Seismic velocity characterisation and survey design to assess CO2 injection performance at Kızıldere geothermal field

Mahmut PARLAKTUNA*, Sevket Durucan, Burak PARLAKTUNA, Çağlar SINAYUÇ, Martijn T.G. Janssen, Erdinç ŞENTÜRK, Erinç TONGUÇ, Öncü DEMİRCİOĞLU, Flavio POLETTO, More Authors

*Corresponding author for this work

Research output: Contribution to journalArticleScientificpeer-review

38 Downloads (Pure)

Abstract

The noncondensable gases in most geothermal resources include CO2 and smaller amounts of other gases. Currently, the worldwide geothermal power is a small sector within the energy industry, and CO2 emissions related to the utilisation of geothermal resources are consequently small. In some countries, however, such as Turkey and Iceland, geothermal energy production contributes significantly to their energy budget, and their CO2 emissions are relatively significant. SUCCEED is a targeted innovation and research project, which aims to investigate the reinjection of CO2 produced at geothermal power production sites and develop, test, and demonstrate at field scale innovative measurement, monitoring and verification (MMV) technologies that can be used in most CO2 geological storage projects. The project is carried out at two operating geothermal energy production sites, the Kızıldere geothermal field in Turkey and the CarbFix project site at the Hellisheiði geothermal field in Iceland. Together with a brief description of the project, this paper presents the details of the two field sites and the progress made in seismic velocity characterisation and modelling relevant to the Kızıldere geothermal field in Turkey.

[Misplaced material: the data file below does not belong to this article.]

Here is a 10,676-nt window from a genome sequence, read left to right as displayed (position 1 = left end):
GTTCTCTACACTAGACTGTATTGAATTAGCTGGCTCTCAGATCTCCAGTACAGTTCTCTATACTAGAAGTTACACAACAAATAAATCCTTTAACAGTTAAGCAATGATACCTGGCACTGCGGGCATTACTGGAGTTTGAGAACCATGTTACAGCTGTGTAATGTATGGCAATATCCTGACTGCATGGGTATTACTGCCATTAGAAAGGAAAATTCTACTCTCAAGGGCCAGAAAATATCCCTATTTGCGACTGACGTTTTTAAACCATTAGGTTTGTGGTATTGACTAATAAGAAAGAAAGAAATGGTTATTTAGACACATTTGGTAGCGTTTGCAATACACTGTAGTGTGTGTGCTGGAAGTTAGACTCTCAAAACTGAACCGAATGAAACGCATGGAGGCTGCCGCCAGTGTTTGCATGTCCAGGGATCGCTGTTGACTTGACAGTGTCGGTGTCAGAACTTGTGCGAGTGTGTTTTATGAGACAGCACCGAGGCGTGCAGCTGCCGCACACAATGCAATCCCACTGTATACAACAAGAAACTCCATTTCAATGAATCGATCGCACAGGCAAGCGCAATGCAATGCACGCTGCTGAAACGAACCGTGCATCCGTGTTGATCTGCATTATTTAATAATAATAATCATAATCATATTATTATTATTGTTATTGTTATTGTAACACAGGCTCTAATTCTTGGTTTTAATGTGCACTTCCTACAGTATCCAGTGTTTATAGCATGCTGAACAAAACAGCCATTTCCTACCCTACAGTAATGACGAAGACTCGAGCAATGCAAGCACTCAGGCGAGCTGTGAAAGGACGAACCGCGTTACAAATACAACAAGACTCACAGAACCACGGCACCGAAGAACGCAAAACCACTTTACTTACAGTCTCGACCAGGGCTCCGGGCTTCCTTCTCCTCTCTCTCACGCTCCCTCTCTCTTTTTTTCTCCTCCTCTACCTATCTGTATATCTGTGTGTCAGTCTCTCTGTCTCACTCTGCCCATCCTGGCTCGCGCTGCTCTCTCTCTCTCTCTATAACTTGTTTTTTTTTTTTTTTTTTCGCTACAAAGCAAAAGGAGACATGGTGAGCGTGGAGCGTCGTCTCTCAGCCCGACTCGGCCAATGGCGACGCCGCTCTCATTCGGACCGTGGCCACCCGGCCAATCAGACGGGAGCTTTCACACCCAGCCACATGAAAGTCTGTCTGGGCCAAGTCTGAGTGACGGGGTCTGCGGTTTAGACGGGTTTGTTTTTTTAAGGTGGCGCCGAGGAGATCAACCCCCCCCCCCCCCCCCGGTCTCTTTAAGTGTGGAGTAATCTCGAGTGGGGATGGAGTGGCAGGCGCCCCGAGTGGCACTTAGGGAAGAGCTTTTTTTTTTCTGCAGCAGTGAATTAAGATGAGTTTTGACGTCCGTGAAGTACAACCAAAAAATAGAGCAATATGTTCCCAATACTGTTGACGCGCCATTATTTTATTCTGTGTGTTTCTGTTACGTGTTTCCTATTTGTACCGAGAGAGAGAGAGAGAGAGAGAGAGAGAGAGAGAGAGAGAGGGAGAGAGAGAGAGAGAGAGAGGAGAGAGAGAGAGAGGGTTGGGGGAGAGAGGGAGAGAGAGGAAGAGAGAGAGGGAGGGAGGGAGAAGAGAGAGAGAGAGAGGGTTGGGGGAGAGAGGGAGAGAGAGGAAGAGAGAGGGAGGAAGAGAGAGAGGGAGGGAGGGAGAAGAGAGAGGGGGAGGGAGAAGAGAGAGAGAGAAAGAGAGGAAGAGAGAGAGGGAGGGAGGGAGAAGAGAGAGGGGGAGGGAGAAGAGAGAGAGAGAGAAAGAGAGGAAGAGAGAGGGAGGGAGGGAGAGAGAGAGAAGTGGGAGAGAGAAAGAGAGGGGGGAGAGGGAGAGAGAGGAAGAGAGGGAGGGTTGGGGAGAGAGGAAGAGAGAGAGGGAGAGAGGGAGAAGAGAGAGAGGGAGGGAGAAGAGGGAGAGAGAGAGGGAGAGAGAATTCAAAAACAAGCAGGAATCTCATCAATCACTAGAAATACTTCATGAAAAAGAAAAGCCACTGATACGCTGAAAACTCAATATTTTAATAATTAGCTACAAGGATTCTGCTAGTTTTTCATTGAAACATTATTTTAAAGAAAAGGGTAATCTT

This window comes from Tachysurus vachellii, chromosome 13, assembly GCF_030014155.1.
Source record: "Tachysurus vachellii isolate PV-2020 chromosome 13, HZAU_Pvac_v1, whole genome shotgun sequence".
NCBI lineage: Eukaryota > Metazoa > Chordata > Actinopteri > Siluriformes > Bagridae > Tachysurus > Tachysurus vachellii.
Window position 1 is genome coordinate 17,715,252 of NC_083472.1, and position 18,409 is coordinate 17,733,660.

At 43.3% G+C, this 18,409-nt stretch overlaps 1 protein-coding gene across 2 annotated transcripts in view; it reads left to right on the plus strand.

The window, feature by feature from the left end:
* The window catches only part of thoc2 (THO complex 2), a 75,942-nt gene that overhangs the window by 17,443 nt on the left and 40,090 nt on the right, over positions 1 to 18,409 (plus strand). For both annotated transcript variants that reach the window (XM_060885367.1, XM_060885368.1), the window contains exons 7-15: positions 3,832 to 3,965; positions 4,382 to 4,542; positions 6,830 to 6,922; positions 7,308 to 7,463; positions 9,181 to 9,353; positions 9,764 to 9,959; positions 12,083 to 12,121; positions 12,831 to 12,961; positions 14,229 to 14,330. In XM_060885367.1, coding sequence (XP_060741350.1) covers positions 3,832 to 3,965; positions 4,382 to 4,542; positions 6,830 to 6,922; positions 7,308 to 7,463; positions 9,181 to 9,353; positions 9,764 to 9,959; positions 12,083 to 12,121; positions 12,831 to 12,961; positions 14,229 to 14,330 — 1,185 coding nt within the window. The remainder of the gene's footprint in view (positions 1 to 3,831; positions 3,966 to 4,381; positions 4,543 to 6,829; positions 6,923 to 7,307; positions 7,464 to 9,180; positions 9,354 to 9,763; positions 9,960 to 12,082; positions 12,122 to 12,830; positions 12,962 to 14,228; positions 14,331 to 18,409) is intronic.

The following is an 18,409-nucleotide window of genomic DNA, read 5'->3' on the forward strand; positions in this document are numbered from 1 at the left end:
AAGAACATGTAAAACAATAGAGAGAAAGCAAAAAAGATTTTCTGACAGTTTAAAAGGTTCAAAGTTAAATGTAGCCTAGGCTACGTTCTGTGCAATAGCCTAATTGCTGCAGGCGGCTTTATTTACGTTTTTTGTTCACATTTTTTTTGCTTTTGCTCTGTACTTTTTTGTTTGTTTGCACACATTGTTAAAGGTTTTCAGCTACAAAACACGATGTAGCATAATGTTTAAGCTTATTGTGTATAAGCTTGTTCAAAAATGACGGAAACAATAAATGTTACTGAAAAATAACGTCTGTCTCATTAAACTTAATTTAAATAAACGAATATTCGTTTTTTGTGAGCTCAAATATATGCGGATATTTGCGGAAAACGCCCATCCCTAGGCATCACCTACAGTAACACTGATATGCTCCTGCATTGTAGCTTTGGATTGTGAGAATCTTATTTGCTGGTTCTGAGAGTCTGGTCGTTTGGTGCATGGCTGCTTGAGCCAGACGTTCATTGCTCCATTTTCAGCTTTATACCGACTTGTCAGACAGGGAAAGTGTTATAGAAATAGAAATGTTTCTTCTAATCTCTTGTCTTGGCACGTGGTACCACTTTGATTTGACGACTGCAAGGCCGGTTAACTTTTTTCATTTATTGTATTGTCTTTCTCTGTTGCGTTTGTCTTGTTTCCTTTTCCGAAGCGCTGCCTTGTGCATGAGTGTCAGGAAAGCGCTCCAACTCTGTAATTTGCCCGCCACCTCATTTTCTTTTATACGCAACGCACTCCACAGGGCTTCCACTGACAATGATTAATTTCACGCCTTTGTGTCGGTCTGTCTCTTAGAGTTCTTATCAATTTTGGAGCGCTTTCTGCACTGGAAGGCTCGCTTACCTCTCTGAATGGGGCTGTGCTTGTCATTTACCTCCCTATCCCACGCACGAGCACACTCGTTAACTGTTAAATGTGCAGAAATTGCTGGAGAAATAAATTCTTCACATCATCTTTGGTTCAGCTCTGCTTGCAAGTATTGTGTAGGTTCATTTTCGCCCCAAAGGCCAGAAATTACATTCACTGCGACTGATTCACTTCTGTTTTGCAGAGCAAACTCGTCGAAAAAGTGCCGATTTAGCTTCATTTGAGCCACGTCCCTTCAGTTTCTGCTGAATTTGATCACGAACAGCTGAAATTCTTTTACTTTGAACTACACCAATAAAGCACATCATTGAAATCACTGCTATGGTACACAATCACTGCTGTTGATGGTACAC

Original languageEnglish
Pages (from-to)1061-1075
Number of pages15
JournalTurkish Journal of Earth Sciences
Volume30
Issue number SI-2
DOIs
Publication statusPublished - 2021

Keywords

  • Geothermal energy
  • CO2 emissions
  • CO2 utilisation and storage
  • Kızıldere

Fingerprint

Dive into the research topics of 'Seismic velocity characterisation and survey design to assess CO2 injection performance at Kızıldere geothermal field'. Together they form a unique fingerprint.

Cite this